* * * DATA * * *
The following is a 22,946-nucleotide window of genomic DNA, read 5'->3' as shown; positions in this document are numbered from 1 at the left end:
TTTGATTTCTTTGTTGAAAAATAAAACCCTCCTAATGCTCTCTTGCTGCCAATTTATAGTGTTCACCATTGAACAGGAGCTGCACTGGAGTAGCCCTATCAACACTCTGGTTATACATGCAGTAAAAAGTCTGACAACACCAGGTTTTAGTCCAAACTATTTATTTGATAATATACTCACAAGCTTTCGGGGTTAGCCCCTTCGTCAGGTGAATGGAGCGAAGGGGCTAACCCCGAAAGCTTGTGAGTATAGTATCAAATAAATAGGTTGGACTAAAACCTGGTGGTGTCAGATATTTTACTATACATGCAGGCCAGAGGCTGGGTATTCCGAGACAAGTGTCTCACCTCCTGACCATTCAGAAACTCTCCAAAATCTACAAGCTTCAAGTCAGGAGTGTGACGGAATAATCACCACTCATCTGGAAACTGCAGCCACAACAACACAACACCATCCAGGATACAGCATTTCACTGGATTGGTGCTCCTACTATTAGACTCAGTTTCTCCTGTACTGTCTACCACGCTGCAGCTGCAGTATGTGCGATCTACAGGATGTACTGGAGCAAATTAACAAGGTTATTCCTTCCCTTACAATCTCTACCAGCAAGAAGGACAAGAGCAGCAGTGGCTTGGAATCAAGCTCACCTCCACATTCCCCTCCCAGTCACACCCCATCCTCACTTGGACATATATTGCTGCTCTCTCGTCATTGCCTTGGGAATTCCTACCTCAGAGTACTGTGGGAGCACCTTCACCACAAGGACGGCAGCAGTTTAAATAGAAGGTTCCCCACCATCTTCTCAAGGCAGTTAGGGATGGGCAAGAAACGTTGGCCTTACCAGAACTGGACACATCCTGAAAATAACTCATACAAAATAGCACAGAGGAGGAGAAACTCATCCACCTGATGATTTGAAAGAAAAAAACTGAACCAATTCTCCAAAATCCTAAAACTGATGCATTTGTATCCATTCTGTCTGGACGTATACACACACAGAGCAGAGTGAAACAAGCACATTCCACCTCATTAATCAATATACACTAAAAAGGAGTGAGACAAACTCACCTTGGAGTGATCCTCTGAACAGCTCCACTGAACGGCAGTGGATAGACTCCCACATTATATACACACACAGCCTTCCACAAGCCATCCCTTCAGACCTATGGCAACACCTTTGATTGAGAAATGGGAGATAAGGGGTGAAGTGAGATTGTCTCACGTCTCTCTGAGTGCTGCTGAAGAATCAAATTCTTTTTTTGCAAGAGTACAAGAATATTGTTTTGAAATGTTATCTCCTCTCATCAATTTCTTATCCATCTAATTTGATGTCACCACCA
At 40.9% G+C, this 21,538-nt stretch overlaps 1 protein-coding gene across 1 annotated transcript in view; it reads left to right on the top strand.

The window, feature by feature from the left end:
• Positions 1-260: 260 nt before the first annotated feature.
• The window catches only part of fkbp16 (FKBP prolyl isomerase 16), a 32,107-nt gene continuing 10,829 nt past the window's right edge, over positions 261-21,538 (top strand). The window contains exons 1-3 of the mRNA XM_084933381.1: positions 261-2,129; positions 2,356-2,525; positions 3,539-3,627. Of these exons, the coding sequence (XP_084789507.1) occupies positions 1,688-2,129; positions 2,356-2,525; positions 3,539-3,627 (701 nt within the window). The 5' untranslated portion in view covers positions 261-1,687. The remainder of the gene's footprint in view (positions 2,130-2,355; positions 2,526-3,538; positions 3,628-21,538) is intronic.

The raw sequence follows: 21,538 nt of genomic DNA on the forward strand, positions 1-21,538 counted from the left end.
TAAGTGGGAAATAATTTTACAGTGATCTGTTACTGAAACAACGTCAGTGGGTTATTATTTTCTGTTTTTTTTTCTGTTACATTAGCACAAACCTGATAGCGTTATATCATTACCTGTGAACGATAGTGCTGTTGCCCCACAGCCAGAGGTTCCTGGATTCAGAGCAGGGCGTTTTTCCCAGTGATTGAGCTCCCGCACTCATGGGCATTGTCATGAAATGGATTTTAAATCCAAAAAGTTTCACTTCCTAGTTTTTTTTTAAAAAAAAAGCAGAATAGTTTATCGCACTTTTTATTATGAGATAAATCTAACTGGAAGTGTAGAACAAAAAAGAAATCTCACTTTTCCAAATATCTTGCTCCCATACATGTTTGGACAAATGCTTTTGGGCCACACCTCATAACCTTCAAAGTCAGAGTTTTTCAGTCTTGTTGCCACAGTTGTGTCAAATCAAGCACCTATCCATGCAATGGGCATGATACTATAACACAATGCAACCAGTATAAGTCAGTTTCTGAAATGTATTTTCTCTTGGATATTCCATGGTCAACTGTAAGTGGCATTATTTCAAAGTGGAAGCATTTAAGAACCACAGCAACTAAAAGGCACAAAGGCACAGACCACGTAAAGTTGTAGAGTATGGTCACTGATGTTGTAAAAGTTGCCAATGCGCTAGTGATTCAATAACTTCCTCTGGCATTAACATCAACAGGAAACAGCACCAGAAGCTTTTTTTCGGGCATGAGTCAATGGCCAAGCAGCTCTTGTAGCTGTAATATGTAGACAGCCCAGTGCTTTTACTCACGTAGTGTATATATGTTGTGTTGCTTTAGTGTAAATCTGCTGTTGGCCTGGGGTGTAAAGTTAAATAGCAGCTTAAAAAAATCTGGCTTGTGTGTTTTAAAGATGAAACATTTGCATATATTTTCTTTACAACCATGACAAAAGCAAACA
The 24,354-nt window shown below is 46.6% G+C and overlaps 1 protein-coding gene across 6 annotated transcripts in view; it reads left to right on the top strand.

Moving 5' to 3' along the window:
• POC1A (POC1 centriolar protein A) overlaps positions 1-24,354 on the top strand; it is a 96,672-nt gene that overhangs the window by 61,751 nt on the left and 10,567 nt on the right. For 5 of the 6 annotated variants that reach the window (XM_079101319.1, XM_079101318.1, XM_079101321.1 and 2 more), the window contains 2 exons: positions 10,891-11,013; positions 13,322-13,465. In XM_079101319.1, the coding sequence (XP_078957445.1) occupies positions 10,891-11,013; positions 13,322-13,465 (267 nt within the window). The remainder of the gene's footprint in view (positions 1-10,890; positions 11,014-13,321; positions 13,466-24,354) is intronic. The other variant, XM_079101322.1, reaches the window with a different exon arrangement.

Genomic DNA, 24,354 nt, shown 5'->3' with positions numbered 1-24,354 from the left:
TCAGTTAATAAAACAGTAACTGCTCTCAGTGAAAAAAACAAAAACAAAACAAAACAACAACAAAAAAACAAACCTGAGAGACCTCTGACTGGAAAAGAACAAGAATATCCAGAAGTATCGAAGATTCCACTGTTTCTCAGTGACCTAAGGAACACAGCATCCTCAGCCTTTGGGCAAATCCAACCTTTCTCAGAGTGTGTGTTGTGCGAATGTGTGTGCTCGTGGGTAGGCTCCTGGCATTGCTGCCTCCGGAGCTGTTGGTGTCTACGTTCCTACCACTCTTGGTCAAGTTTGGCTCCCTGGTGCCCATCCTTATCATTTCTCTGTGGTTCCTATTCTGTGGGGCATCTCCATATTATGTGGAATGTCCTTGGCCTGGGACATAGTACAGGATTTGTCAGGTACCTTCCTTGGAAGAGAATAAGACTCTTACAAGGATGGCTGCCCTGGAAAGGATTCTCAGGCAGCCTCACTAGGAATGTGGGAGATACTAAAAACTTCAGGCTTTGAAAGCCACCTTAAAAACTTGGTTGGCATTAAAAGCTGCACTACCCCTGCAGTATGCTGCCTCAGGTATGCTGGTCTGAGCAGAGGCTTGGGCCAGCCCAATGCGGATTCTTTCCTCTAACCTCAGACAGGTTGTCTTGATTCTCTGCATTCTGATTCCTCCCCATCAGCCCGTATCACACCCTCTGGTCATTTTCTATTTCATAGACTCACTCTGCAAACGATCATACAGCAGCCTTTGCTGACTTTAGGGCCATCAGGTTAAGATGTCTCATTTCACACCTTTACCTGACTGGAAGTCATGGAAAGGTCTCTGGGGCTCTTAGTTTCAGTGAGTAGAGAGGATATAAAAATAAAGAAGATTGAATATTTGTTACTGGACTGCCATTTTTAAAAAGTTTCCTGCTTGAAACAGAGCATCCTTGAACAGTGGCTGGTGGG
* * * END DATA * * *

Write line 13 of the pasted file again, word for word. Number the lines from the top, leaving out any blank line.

TCAGTTAATAAAACAGTAACTGCTCTCAGTGAAAAAAACAAAAACAAAACAAAACAACAACAAAAAAACAAACCTGAGAGACCTCTGACTGGAAAAGAACAAGAATATCCAGAAGTATCGAAGATTCCACTGTTTCTCAGTGACCTAAGGAACACAGCATCCTCAGCCTTTGGGCAAATCCAACCTTTCTCAGAGTGTGTGTTGTGCGAATGTGTGTGCTCGTGGGTAGGCTCCTGGCATTGCTGCCTCCGGAGCTGTTGGTGTCTACGTTCCTACCACTCTTGGTCAAGTTTGGCTCCCTGGTGCCCATCCTTATCATTTCTCTGTGGTTCCTATTCTGTGGGGCATCTCCATATTATGTGGAATGTCCTTGGCCTGGGACATAGTACAGGATTTGTCAGGTACCTTCCTTGGAAGAGAATAAGACTCTTACAAGGATGGCTGCCCTGGAAAGGATTCTCAGGCAGCCTCACTAGGAATGTGGGAGATACTAAAAACTTCAGGCTTTGAAAGCCACCTTAAAAACTTGGTTGGCATTAAAAGCTGCACTACCCCTGCAGTATGCTGCCTCAGGTATGCTGGTCTGAGCAGAGGCTTGGGCCAGCCCAATGCGGATTCTTTCCTCTAACCTCAGACAGGTTGTCTTGATTCTCTGCATTCTGATTCCTCCCCATCAGCCCGTATCACACCCTCTGGTCATTTTCTATTTCATAGACTCACTCTGCAAACGATCATACAGCAGCCTTTGCTGACTTTAGGGCCATCAGGTTAAGATGTCTCATTTCACACCTTTACCTGACTGGAAGTCATGGAAAGGTCTCTGGGGCTCTTAGTTTCAGTGAGTAGAGAGGATATAAAAATAAAGAAGATTGAATATTTGTTACTGGACTGCCATTTTTAAAAAGTTTCCTGCTTGAAACAGAGCATCCTTGAACAGTGGCTGGTGGG